So much that I’ve learned, I learned from conversations with taxi drivers. The following exchange took place in Georgetown, Guyana’s capital. The same driver had driven me to the Ministry of Health four days running, and our conversation had broadened and deepened a bit.
Taxi driver: So, what was it you said you are doing here in Georgetown again?
Me: Working to identify actions and develop plans to strengthen your health system.
Taxi driver: (quizzical look in rearview mirror)
Me: We want to find ways to improve people’s health, and figure out which ones to pursue and how. And then…make that happen.
Taxi driver: Uh huh. So, why do you spend all your time talking to those folks (nod in general direction of Ministry of Health building)?
I eventually came up with some reply, no doubt. But the effort to do so got me thinking about how we health policy folks make decisions about where we focus our attention and efforts. And, I realized that we often do so unthinkingly. We go where we go by habit as much as anything. Yet, over the years, I’ve learned that where you focus your attention and effort is a critically important decision.
I was reminded of this when I read this recent editorial Public Health Policies: Go Local! by David Bishai, Shannon Frattaroli, and Keshia M. Pollack, in the American Journal of Public Health, arguing that the US public health community should do just such a rethink. Currently, they focus the majority of their attention on the nation level. Yet,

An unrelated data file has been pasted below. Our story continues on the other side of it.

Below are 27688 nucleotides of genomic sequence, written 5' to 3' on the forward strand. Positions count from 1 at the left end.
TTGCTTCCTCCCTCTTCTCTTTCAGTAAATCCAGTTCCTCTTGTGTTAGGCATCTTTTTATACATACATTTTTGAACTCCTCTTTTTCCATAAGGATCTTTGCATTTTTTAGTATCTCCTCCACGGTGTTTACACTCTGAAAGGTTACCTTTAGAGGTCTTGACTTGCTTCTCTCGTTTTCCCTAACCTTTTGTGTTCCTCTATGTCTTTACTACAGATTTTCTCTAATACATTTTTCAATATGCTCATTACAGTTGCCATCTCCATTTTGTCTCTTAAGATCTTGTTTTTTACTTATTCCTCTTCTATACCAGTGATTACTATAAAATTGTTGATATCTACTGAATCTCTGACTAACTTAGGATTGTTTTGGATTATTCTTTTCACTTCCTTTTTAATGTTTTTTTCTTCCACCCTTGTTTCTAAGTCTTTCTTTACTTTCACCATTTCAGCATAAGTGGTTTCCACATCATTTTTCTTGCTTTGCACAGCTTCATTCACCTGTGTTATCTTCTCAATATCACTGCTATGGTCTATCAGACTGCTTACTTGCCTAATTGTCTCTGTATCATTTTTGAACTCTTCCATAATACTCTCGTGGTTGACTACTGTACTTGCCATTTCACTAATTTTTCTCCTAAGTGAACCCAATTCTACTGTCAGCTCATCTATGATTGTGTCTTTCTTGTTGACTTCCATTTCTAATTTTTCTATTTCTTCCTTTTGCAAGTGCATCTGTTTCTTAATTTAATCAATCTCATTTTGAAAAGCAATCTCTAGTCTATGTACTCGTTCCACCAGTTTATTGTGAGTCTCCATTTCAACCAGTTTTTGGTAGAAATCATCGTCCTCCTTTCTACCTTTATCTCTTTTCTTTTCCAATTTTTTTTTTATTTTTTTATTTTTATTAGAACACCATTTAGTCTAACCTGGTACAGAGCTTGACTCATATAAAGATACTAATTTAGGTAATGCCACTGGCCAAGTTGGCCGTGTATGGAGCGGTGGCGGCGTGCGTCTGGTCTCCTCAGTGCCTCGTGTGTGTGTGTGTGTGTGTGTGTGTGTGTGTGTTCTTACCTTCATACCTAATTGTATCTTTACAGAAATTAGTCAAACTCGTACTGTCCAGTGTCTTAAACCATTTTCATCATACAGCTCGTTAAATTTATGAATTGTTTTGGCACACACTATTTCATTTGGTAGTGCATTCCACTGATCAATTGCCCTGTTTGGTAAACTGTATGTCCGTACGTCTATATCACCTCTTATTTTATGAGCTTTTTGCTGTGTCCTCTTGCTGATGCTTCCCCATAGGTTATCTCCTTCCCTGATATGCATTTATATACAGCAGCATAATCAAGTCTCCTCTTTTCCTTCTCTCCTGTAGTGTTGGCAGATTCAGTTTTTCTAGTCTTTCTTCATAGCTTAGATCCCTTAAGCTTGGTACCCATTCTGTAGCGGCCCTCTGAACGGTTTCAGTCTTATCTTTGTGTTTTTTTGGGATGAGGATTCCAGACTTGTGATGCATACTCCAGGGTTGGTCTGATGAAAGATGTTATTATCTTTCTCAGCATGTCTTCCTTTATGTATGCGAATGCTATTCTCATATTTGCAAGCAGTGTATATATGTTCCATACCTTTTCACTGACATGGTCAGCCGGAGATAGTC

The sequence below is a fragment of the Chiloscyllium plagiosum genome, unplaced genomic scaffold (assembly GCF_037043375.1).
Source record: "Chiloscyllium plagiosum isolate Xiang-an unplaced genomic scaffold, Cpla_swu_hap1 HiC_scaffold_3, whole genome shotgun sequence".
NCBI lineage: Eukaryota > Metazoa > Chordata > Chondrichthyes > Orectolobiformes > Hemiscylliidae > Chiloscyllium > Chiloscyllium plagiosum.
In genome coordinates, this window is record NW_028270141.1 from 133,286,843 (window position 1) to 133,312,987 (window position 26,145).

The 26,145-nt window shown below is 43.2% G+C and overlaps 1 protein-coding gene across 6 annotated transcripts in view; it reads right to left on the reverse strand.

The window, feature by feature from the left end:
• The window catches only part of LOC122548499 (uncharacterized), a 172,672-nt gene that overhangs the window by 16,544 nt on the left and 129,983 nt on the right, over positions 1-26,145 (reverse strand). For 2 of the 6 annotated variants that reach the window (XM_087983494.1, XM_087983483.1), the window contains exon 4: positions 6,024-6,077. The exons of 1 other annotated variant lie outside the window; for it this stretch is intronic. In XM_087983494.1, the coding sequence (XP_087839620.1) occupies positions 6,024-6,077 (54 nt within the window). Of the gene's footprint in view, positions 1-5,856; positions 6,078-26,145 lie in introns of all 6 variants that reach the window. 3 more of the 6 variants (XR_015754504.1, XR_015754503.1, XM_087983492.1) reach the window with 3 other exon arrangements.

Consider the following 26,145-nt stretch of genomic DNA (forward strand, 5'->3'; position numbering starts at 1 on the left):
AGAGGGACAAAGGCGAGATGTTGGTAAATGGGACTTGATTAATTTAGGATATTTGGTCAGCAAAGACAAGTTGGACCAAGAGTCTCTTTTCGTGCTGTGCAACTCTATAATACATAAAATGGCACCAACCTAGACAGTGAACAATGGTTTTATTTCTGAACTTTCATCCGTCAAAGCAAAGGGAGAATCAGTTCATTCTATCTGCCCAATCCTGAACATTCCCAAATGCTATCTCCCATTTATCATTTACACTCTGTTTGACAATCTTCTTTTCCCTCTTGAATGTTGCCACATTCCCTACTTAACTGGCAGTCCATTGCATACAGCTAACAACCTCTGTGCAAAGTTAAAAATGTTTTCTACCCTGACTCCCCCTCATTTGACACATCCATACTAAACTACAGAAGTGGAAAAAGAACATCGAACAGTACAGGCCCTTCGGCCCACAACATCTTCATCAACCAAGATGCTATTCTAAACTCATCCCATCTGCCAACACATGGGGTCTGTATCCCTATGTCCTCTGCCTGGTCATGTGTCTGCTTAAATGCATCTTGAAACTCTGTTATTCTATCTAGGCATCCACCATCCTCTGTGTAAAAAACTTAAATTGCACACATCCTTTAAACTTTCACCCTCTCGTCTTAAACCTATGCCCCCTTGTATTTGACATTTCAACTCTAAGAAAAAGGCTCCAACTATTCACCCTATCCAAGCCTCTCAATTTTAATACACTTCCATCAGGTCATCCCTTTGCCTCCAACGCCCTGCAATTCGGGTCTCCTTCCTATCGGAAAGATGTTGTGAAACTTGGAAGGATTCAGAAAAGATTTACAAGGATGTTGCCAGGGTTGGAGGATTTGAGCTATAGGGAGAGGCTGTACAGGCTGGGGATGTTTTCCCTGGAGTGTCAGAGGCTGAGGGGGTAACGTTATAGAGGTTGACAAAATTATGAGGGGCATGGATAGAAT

the bulk of the money and the decisions that drive the health of the public
remain in the hands and wallets of the people and their local communities.
They note that local public health policies can make profound contributions to most of the health goals we pursue, including goals to reduce health disparities. And, these efforts can make progress even in the face of gridlock and political dysfunction on the national level.
As my Guyanan taxi driver could likely have told you:
Most of what keeps populations healthy happens in their homes, cars, communities, schools, and workplaces.
What makes people sick are ideas, behaviors, chemicals, physical energy, and microbes that get close enough to penetrate the body. If you got a cold this year, you got it from somebody in the same room. Whiplash? The shockwave came from a bumper a few feet away. Hangover? Your friends may have poured and clinked the glass that gave it to you.
And, local and city policies and community level efforts can strongly influence these things. In fact,
(P)ublic health is also practiced by workplaces, neighborhood associations, schools, hospitals, health insurers, and many others with resources of time, money, and energy that dwarf national budgets for public health.
If you need more convincing of the virtues of focusing attention on the local level, Bishai et al point out that some US communities achieve outcomes rivaling those of world leaders (I’m looking at you Japan and Singapore). These outcomes depend on many factors besides public health and community efforts of course; nevertheless, spreading what nation-leading communities are doing with their public health spending, policies and activities could go a long way to closing those gaps.
What is known and practiced in the best-performing communities must be spread throughout the country.
Given that these efforts are not hamstrung by dysfunction in the national level political apparatus, I could not agree more with Bishai et al’s closing plea:
A renewed emphasis of the public health community on local action is long overdue.
I highly recommend you read the editorial; it is, alas, gated. I’m happy to email it to you.